U.S. Water News Online
GRANTS PASS, Ore. -- The federal government's plan for
balancing water between Klamath Basin farmers and threatened coho
salmon violates the Endangered Species Act, but not enough to justify
shutting off irrigation for farmers this year, a federal judge has
The steps ordered by the NOAA Fisheries to protect coho are
invalid because they rely on states and private parties to take
actions that may never come to pass, such as the development of new
water sources to increase river flows, Judge Saundra B. Armstrong
The judge, ruling from Oakland, Calif., found that the biological
opinion produced by the agency to protect the fish under a 10-year
operations plan for the Klamath Reclamation Project was arbitrary and
Armstrong wrote that normally, she would have thrown out the
document with such a ruling, but in the interest of fairness and
because she found short-term plans for river flows valid, she would
leave the biological opinion in force while it is changed by NOAA
Ravaged by drought in 2001, the Klamath Basin has been a national
battleground between farmers, Indian tribes, fishermen and
environmentalists over how to allocate scarce water resources between
After irrigation was restored in 2002, 33,000 fall Chinook died.
The California Department of Fish and Game blamed the kill in part on
the Klamath Project.
That sparked a lawsuit from fishermen, Indian tribes,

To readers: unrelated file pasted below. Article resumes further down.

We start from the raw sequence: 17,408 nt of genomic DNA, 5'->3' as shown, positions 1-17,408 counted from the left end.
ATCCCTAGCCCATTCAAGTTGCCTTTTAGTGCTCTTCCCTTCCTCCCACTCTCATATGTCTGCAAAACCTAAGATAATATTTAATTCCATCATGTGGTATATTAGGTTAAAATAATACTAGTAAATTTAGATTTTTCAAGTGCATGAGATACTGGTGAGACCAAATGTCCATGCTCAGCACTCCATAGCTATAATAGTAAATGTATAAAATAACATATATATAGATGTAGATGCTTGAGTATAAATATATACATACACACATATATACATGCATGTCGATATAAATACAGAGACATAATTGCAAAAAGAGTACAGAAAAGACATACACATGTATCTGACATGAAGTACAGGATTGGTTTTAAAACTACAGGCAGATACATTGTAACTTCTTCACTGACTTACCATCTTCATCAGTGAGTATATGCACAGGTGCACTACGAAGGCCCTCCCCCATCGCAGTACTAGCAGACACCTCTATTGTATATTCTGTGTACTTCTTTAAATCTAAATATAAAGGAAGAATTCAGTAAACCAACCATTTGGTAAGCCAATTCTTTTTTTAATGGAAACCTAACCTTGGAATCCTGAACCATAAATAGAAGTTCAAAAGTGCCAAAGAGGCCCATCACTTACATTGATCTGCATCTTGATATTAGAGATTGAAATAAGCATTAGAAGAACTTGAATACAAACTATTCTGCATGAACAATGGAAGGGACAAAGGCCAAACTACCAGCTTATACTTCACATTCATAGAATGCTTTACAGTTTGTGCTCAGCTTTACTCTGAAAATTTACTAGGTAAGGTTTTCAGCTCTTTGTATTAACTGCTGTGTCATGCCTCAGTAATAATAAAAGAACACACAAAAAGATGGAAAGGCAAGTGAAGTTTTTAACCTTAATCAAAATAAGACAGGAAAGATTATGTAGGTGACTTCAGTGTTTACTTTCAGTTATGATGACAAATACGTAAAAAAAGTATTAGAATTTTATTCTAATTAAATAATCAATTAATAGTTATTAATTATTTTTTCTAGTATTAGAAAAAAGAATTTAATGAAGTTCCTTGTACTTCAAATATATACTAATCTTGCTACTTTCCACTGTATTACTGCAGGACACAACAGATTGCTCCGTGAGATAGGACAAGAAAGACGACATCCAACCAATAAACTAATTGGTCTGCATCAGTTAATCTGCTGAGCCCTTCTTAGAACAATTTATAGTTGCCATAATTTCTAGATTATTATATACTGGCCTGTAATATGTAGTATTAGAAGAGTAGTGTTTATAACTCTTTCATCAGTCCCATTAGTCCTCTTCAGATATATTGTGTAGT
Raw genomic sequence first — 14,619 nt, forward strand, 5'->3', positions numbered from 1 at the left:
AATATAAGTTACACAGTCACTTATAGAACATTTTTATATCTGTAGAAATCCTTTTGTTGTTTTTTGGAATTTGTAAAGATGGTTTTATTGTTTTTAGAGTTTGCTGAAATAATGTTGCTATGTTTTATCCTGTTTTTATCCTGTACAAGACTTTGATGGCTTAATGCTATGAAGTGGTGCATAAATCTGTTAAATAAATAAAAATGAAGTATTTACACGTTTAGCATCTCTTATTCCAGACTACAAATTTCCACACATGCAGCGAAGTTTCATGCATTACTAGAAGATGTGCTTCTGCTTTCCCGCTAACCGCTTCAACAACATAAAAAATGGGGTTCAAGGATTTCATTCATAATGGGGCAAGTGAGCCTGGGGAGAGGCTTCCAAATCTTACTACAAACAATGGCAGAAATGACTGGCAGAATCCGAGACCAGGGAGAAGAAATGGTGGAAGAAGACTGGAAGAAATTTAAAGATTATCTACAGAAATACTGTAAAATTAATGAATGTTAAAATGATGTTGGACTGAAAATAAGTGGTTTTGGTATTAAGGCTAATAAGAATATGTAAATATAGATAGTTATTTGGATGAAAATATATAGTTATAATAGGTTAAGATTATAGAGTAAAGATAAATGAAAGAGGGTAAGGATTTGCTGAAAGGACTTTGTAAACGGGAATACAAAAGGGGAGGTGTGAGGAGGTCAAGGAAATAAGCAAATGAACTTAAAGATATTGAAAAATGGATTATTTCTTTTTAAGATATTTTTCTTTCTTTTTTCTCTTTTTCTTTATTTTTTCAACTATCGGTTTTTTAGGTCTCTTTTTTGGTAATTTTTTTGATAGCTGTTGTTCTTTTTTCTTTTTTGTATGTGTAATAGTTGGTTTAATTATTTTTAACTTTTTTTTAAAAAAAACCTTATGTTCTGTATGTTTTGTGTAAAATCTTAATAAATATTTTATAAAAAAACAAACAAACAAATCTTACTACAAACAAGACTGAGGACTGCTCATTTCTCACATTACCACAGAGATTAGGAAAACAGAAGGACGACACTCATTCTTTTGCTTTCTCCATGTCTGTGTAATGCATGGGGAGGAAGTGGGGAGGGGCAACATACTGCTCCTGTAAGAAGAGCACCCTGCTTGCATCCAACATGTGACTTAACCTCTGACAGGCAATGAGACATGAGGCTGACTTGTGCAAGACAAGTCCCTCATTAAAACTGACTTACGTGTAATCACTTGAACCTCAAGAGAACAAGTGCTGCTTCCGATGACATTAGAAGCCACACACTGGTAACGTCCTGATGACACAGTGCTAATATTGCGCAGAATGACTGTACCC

environmentalists and Rep. Mike Thompson, D-Calif., against the
federal government's management plan.
Spokesmen for the plaintiffs and farmers both proclaimed the
ruling a victory, adding it sets the stage for meaningful progress in
balancing water between fish and farms.
Dan Keppen of the Klamath Water Users Association said farmers'
biggest fear, a court order reducing irrigation in the middle of
summer this year, did not happen.
``The bottom line is this decision does not impact (irrigation)
deliveries this year when we are trying to keep everything together
just to keep everybody whole,'' Keppen said.
Kristen Boyles of Earthjustice, the environmental public interest
law firm representing plaintiffs, said they were disappointed the
judge did not immediately order more water for fish, but looked
forward to development of a better plan.
``I am very wary of (another) fish kill,'' Boyles said. ``These
flows I believe are scientifically insupportable.
A telephone conference was set for July 31 to settle issues such
as a timetable for fixing the biological opinion.
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